Myocardial Ischemia – Nuclear Medicine and Risk Stratification

Myocardial Ischemia – Nuclear Medicine and Risk Stratification

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Myocardial ischemia is a disorder that usually is caused by a critical coronary artery obstruction, which is also known as atherosclerotic coronary artery disease (CAD). CAD is the leading cause of death worldwide, and it is the second most common cause of emergency department visits in the United States. More than $140 billion are spent each year for the diagnosis and management of CAD.

Diagnosing myocardial ischemia prior to a heart attack is important because ischemic heart disease is responsible for approximately 14% of all deaths worldwide. Approximately 1.5 million Americans will have a heart attack this year as a result of myocardial ischemia; about 500,000 of those will be fatal. For approximately one third of patients, CAD is not diagnosed until after a heart attack occurs. Fortunately, treating known CAD has tremendous benefits. Both coronary artery revascularization and medical therapies significantly reduce the morbidity and mortality rates of CAD. Since CAD is common and deadly, but treatable if detected early, early diagnosis of the condition is critical.

The diagnosis of CAD can be difficult to make. Frequently, the disease is diagnosed only after the patient has had a heart attack. The symptoms of CAD range from unstable angina to no symptoms at all. Although guidelines exist for the screening of hyperlipidemia and hypertension, no screening method has been uniformly accepted for CAD. The disease occurs in both the young and the old, in both women and men, and in both patients with and patients without comorbidities.

Several studies have been designed to help the clinician determine a patient’s CAD risk level. [1, 2] With this information, the clinician can decide, with reasonable certainty, which type of workup is indicated. For the low-risk population, exercise treadmill testing alone is frequently sufficient; however, in patients with a moderate-to-high risk for CAD, an imaging study is essential along with the stress test.

The nuclear myocardial scan is the best initial imaging study for the detection of myocardial ischemia; however, in some locales, stress echocardiography is performed more often because it is more readily available and because local clinicians are better trained in echocardiography and are more comfortable with the technology. Nonetheless, the wealth of research into nuclear scanning makes a strong case for its role as the best and preferred test for detecting CAD.

The assessment of myocardial perfusion and function using PET and hybrid positron emission tomography (PET)/CT imaging is becoming more available as the cost of the technology decreases and as positron-emitting radiopharmaceuticals become more available. Cardiac PET has the advantage of higher spatial resolution, temporal resolution, and, in many cases, a decreased radiation exposure to patients. Newer gamma cameras using simultaneous 180° acquisition appear to have the potential of offering similar benefits as PET technology but are able to use the less costly Tc-99m-based radiopharmaceuticals and Tl-201.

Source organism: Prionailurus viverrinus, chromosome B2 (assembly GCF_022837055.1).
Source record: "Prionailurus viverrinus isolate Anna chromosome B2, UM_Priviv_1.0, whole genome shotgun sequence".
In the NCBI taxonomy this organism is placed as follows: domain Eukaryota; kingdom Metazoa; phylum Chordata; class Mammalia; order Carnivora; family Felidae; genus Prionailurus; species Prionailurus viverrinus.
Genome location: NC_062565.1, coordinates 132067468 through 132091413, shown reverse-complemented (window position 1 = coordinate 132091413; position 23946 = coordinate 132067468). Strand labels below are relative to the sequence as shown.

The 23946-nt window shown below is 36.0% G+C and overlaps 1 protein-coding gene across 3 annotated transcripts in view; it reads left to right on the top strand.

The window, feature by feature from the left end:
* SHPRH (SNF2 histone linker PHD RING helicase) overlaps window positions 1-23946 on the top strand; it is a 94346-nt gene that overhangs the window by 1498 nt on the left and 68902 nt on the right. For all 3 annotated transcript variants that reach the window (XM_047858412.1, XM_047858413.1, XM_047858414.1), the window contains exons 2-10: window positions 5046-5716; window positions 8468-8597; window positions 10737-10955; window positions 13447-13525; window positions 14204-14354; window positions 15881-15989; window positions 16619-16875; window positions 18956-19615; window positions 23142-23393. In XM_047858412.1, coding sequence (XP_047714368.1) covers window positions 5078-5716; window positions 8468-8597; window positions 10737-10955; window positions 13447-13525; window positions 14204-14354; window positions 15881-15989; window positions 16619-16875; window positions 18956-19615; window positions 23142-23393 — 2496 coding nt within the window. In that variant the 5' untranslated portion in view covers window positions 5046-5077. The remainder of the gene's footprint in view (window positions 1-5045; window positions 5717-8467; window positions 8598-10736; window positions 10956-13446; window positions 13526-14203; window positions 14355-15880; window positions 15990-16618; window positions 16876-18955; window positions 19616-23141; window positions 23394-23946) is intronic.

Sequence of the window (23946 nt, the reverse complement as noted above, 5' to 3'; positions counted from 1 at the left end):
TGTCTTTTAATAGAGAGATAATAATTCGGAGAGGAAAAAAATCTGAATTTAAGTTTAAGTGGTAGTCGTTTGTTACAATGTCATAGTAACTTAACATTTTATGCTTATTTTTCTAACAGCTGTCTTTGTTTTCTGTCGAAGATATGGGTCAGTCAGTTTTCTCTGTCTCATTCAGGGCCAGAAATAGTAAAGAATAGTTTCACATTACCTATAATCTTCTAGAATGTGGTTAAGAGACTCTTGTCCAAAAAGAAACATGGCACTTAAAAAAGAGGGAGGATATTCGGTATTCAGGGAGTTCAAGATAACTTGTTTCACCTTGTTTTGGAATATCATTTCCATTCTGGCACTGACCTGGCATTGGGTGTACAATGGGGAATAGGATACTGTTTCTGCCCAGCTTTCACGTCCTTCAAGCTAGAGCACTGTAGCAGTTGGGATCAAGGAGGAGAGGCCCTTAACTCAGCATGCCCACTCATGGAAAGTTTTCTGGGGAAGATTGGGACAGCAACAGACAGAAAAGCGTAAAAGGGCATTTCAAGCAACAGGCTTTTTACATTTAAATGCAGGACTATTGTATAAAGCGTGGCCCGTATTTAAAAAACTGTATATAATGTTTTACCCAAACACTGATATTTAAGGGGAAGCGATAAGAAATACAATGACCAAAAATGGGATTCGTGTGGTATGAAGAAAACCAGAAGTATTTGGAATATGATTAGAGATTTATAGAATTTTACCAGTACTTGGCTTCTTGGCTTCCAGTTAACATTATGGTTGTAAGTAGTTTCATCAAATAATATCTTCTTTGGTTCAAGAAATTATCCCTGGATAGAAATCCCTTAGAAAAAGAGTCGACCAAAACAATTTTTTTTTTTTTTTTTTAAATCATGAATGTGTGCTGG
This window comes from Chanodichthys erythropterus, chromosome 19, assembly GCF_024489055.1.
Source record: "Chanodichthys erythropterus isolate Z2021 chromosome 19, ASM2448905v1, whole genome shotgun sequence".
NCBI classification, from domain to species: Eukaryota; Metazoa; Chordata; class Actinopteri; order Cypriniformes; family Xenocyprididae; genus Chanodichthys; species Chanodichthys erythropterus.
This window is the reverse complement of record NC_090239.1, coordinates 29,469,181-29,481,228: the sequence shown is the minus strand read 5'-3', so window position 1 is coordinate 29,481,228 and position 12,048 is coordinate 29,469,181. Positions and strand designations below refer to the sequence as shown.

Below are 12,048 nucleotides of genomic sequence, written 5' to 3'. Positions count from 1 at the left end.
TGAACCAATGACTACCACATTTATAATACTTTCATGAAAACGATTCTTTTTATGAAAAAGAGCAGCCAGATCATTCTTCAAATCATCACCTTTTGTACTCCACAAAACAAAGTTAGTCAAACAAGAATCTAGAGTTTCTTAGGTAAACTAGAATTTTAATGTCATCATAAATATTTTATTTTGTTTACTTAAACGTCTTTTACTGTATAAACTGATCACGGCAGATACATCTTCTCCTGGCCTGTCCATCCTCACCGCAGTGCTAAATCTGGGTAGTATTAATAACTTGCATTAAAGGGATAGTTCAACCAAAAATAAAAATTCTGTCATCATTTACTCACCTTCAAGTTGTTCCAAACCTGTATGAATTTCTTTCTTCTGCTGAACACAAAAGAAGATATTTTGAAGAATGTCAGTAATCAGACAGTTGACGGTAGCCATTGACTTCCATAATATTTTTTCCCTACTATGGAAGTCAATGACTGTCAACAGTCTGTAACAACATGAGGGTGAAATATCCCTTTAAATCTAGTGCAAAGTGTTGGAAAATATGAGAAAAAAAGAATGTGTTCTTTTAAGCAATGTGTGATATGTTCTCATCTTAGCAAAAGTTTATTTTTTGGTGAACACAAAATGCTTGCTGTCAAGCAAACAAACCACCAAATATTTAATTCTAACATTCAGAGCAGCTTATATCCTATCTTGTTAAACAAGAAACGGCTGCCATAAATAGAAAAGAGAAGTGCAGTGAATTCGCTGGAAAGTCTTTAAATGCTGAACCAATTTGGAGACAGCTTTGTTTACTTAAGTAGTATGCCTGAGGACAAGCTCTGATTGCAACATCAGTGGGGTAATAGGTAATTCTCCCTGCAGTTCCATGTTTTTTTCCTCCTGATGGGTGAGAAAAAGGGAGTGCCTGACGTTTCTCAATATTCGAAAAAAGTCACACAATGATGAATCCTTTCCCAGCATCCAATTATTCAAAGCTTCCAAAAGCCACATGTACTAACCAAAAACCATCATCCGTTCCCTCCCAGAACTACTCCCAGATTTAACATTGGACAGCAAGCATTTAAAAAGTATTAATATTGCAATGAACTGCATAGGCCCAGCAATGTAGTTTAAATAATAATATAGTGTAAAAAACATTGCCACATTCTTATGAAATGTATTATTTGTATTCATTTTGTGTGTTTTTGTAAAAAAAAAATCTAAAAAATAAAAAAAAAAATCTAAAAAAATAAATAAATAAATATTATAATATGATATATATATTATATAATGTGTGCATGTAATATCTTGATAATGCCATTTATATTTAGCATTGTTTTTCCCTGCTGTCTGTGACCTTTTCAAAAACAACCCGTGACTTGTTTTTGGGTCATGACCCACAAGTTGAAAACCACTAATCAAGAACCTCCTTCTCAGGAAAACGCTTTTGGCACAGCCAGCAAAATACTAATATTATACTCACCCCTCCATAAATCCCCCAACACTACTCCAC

One potentially important physiologic parameter obtained by these newer technologies is the myocardial perfusion reserve (MPR). In patients with ischemic heart disease who undergo revascularization based on PET viability assessment with F-18 FDG, those with a low myocardial perfusion reserve were at an increased risk of adverse cardiac events. [3]

Currently, nuclear myocardial scans include both perfusion and gated wall motion images. Coronary artery blood flow can be assessed, and the scans can also be used to accurately determine the left ventricular ejection fraction, the end-systolic volume of the left ventricle, regional wall motion, and wall thickening. [4] In addition, solid evidence links these findings to clinical outcomes.

In the past, the field of nuclear cardiology encountered large variations in clinician training, quality control, and scan interpretation. In response, the American Society of Nuclear Cardiology (ASNC) was formed by a coalition of cardiologists, radiologists, and nuclear medicine physicians. Along with the American College of Cardiology and the Society of Nuclear Medicine, the ASNC established standard training guidelines for physicians, along with a minimum knowledge base. The Certification Board of Nuclear Cardiology has established rigorous training verification and a knowledge assessment test.

Because CAD is common and deadly but highly treatable, early diagnosis is critical. Nuclear imaging plays an important role in the diagnosis of myocardial ischemia as well as several other cardiovascular diseases. Quality control forms the backbone of nuclear myocardial imaging, and as a result, nuclear cardiology has developed into a medical specialty. With rigorous training standards and knowledge assessment, the Certification Board of Nuclear Cardiology has established a unique specialty in medicine dedicated to the use of nuclear scanning for the detection of cardiovascular disease. [5]